A class action lawsuit filed against Yahoo over data breaches the company suffered in 2013 and 2014 was allowed to move forward after a United States District Court judge rejected a motion from the beleaguered tech giant asking for the case to be thrown out.

The decision to reject the motion to dismiss from Yahoo, allowing users who had personally identifiable information stolen as a result of the data breaches to seek compensation for damages.

Yahoo argued the 2014 data breach that led to the compromise of more than 500 million Yahoo accounts occurred not because the company’s security protocols weren’t sound but because the attackers were skilled enough to bypass the defenses put up by the company.

Yahoo also made the case the plaintiffs in the class action lawsuit didn’t have standing to suggest they have suffered damages that were “traceable” to the breaches—a hurdle that has stopped a number of class action lawsuits in the past.

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Northern District of California Judge Lucy Koh was unmoved by Yahoo’s argument, noting in her ruling that there have already been a number of cases in which data stolen from Yahoo resulted in harm for consumers.

Among the number of examples Judge Koh cited were a case in which a couple’s credit card information was stolen and used to make fraudulent purchases, a woman who reported a compromised email account led to the theft of her Social Security benefits and a man who was unable to file his taxes because someone had already filed under his Social Security number.

Judge Koh also noted while it may have just been email systems that were breached, Yahoo users trusted those systems with much of their personal information as they completed personal and business tasks and transactions through their accounts. That information became vulnerable after the breaches.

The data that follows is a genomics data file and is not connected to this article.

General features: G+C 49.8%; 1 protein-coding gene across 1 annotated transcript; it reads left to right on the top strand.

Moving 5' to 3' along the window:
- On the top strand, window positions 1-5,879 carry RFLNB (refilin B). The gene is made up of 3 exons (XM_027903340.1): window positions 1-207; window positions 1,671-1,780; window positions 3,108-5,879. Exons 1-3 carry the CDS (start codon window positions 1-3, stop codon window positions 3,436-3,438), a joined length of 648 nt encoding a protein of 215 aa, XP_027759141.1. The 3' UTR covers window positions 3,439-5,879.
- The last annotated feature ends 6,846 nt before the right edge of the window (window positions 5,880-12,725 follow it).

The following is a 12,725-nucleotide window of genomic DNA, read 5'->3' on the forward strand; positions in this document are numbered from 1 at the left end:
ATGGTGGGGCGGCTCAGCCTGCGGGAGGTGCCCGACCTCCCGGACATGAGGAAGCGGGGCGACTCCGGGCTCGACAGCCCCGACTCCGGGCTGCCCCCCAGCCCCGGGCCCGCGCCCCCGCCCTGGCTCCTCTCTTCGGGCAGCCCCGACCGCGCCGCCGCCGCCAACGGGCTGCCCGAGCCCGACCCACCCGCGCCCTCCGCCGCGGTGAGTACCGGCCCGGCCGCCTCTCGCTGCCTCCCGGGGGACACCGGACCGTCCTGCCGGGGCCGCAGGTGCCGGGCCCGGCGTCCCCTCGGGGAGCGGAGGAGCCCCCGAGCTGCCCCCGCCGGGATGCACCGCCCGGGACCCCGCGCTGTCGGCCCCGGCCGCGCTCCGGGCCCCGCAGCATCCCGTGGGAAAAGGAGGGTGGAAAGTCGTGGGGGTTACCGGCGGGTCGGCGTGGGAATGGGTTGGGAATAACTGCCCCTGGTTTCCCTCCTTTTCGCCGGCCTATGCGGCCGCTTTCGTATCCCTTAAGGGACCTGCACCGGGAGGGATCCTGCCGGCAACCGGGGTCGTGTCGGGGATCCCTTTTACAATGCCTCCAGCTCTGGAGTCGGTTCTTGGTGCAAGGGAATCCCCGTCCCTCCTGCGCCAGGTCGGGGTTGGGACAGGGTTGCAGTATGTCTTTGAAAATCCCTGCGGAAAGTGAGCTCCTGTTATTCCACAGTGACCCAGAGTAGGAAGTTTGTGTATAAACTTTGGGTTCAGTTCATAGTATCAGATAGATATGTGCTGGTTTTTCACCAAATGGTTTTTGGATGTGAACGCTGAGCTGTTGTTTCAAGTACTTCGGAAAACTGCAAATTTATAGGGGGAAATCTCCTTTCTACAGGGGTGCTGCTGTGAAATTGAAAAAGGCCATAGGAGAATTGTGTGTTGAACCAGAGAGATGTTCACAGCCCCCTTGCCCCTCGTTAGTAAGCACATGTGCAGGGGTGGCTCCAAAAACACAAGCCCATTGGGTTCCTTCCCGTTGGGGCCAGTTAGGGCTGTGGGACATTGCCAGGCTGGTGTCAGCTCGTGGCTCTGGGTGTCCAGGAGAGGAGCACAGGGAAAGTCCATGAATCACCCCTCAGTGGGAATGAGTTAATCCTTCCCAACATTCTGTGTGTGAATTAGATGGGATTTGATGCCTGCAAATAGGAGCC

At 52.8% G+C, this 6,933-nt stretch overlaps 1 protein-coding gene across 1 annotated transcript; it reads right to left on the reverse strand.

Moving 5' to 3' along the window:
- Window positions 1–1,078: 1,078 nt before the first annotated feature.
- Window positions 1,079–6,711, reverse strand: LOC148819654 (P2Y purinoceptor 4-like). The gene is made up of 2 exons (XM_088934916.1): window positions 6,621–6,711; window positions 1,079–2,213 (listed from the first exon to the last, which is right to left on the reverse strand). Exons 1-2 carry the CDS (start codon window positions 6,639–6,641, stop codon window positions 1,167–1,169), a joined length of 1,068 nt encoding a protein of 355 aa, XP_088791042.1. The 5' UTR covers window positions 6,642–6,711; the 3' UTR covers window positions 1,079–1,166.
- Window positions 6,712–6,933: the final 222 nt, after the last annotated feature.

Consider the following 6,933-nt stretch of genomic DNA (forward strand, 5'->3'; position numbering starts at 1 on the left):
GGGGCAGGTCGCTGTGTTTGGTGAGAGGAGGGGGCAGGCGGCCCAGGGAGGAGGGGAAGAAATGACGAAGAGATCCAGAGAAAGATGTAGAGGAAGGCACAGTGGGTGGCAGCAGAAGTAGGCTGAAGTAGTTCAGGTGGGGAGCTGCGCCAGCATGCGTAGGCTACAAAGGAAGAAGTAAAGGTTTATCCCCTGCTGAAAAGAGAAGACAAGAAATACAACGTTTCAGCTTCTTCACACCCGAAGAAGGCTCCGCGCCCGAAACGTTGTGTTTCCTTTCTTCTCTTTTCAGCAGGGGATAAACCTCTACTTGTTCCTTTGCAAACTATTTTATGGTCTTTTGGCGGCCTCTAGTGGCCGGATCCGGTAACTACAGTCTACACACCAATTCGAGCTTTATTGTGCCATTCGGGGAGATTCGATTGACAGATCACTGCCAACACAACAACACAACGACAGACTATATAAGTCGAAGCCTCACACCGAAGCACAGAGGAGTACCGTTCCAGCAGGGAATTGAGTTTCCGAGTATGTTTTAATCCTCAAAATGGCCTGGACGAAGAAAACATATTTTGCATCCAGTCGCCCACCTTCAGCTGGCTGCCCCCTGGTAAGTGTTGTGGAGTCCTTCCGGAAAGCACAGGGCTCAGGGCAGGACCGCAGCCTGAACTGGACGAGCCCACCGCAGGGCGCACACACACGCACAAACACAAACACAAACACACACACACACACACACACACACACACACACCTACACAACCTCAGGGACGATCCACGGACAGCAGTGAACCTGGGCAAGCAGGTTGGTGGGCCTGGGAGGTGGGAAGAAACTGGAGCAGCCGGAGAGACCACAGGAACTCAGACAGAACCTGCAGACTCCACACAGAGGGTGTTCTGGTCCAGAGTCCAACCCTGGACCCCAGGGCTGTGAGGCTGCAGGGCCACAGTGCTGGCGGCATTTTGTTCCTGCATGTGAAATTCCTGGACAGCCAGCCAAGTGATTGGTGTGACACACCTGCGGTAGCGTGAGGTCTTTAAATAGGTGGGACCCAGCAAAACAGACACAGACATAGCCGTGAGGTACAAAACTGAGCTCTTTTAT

“Users used their Yahoo for a variety of personal and financial transactions, and thus that Yahoo email accounts contained records involving credit cards, retail accounts, banking, account passwords, IRS documents and social security numbers from transactions conducted by email, in addition to other confidential and sensitive information,” Koh wrote in the ruling.

The class action suit against Yahoo will move forward, though it’s not clear what to expect of the case. Earlier this year, health insurance provider Anthem agreed to a record settlement of more than $115 million after suffering a breach that exposed the medical records of 80 million. While that case led to the largest data breach settlement in U.S. history, it also netted just only $1.46 per victim if the amount was split equally.

It shouldn’t come as much of a surprise Yahoo is facing increased scrutiny. When Verizon acquired the company for $4.8 billion earlier this year, the telecommunications company got a discount of about $350 million after revelations about the data breaches came to light.

Verizon also accepted to share legal and regulatory liabilities related to the breaches. It now seems possible a settlement against the company could cost more than the discounted price—though it’s possible Yahoo settles for less than that amount despite the size of the breaches.